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by Rick Lewis
French intellectual life conjures up potent imagery in the imaginations of some Anglo-Saxons. The smell of Gauloises cigarettes. Crowded Parisian cafés. Fog on the brain. Sorry, I mean, on the Seine. Philosophy really matters in France. It has a central part in public life. It is taught to all schoolchildren. Anglophones know about René Descartes, the ‘Father of Modern Philosophy’ with his flowing locks and his cogito (“I think, therefore I am”). They know about Sartre, Simone de Beauvoir and Albert Camus and the stylish literary existentialism they created on the Left Bank in the years after the War. But the theme of this issue of Philosophy Now is What French Philosophy Did Next.
French philosophy has continued to generate huge interest in the English-speaking nations over the last few decades. However, in universities this interest has been much more in the departments of literature and sociology than among the philosophers. For over a century there has been a split between the type of philosophy done in France and that done in the English-speaking nations. After Sartre, this split deepened into outright hostility, for instance with Roger Scruton notoriously accusing post-stucturalist Jacques Derrida of being a charlatan (to use an old French word). Nobody loves a good fracas more than me, but perhaps this cheery badinage delayed a cooler assessment of the diverse ideas bubbling away in France over the last forty years, years which have seen a colourful parade of theories, trends, and controversies. This issue contains assorted articles about some of the concerns of the best-known French philosophers of recent times. I hope it gives you a flavour of what has been going on. As an added bonus, you may also pick out a few common strands among all the diversity. For instance, our opening article about how much Michel Foucault would have loved Facebook and the article about Derrida both discuss the idea of the self as a performance. (Doesn’t this remind you of Shakespeare’s As You Like It? “All the world’s a stage, And all the men and women merely players.”) This is one example of how French philosophers have approached the problem of personal identity, the universal philosophical conundrum of what makes you you, and what makes you continue to be you as you change over time. You can find out about some other theories of personal identity in Joshua Farris’ article.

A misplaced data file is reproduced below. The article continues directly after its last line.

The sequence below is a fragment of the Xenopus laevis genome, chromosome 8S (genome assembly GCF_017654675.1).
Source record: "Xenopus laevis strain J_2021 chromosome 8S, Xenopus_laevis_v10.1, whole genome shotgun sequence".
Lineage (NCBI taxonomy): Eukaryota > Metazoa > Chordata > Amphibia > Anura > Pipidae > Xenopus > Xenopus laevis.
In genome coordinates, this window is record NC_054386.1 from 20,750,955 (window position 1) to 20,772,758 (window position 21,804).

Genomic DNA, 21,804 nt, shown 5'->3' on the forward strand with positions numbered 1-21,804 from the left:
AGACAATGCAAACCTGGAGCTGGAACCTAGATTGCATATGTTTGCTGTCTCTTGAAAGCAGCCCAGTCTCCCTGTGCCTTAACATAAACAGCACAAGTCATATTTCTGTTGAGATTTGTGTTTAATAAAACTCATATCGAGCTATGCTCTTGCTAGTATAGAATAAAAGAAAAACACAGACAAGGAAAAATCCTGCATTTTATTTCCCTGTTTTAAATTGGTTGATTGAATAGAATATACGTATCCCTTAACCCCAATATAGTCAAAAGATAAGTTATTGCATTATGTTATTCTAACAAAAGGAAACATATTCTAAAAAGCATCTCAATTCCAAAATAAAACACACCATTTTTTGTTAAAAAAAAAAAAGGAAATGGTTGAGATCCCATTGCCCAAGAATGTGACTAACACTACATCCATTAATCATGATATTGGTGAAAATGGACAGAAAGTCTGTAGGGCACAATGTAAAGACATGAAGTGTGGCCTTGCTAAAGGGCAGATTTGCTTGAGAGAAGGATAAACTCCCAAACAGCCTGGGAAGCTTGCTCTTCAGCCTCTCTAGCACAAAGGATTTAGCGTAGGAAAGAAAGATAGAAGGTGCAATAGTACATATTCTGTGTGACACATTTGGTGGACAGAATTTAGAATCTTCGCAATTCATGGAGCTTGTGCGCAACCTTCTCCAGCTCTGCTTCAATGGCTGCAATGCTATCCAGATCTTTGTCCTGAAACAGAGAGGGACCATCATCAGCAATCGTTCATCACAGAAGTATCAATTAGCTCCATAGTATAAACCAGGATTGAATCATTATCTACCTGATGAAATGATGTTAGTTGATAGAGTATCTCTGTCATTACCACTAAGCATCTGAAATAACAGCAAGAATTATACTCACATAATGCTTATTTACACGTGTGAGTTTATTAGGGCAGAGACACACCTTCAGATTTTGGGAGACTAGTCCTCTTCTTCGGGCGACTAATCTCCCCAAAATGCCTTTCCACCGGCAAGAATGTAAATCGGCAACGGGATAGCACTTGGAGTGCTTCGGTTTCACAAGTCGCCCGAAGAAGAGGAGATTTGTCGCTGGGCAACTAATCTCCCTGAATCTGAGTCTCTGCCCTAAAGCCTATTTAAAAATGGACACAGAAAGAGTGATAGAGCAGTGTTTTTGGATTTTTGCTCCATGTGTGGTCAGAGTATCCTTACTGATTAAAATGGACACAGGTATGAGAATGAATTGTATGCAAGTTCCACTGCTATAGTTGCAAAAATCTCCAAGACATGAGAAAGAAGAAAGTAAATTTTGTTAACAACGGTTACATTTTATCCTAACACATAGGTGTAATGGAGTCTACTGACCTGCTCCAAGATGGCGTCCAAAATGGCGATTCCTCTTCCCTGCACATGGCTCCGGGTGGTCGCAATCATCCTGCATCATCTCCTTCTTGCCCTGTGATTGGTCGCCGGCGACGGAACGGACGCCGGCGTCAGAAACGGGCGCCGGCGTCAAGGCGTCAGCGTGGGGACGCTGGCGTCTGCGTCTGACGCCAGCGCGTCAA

The notion of personhood as a performance also takes us to more general philosophical questions about the relationship between appearance and reality, and therefore to this month’s film column. It’s about the fake documentary Death of a President, which gives our reviewer Terri Murray the chance to consider postmodernist Jean Baudrillard’s highly controversial notions of simulation and hyperreality.
This month’s ‘Brief Life’ is about the French-Bulgarian psychoanalyst and philosopher Julia Kristeva, and makes clear that she too is interested in personal identity, though from a rather different angle. She writes about embodiment – about the consequences of us being not disembodied minds but creatures of flesh and blood, and she examines about how personhood first develops in growing infants.
The article on Kristeva and the one on Derrida both discuss their respective views on language and semiotics. Language has been another absolutely central theme in recent French philosophy, just as it has (in a completely different way) in analytic philosophy too.
Marxism was a crucial influence on French thinkers for well over half a century, but just as the world in general is now mostly post-Marxist, so is French philosophy. Peter Benson looks at Post-Marxist economic and social thought through the writings of Jean Baudrillard and of former armed robber Bernard Stiegler.
In addition to all this, French intellectuals certainly have lessons to teach us about the biggest questions in our lives, including death, absurdity, sex and meaning. You can see this for yourself particularly in Danelle Gallo’s article about Georges Bataille and the artist Yves Klein, as well as in the review of Luce Irigaray’s book about love. Occasionally one has the sneaking suspicion that their choice of terminology makes their concerns seem even bigger and more dramatic than might otherwise be the case. For instance, Bataille has much to say about Death, but it turns out that in his writing this means not physical death so much as the death of the ego, or the death of prohibitions. Bataille and others are concerned with eroticism, but this too has a more specialised meaning than the everyday one: it can mean a psychological quest. Any philosophy grad student who is hungry for fame should consider adopting similarly dramatic terminology. Just imagine! “My PhD dissertation is about sex. (By sex, of course, I mean the relation of linguistic signifiers to the things signified.)” “Great! We’ll make a TV documentary about you!”
In our last issue, we announced that the great Noam Chomsky had been picked as the 2014 winner of Philosophy Now’s Award for Contributions in the Fight Against Stupidity. So in January Professor Chomsky received the award in front of an appreciative audience at London’s Conway Hall, appearing via live video link from his home in Massachusetts. In his acceptance talk he terrified us all with his tales of institutional stupidity. You can read the transcript in this issue. It’s rather apt that Chomsky’s talk appears in this issue – back in the 1970s he once debated human nature and power on Dutch television with none other than Michel Foucault.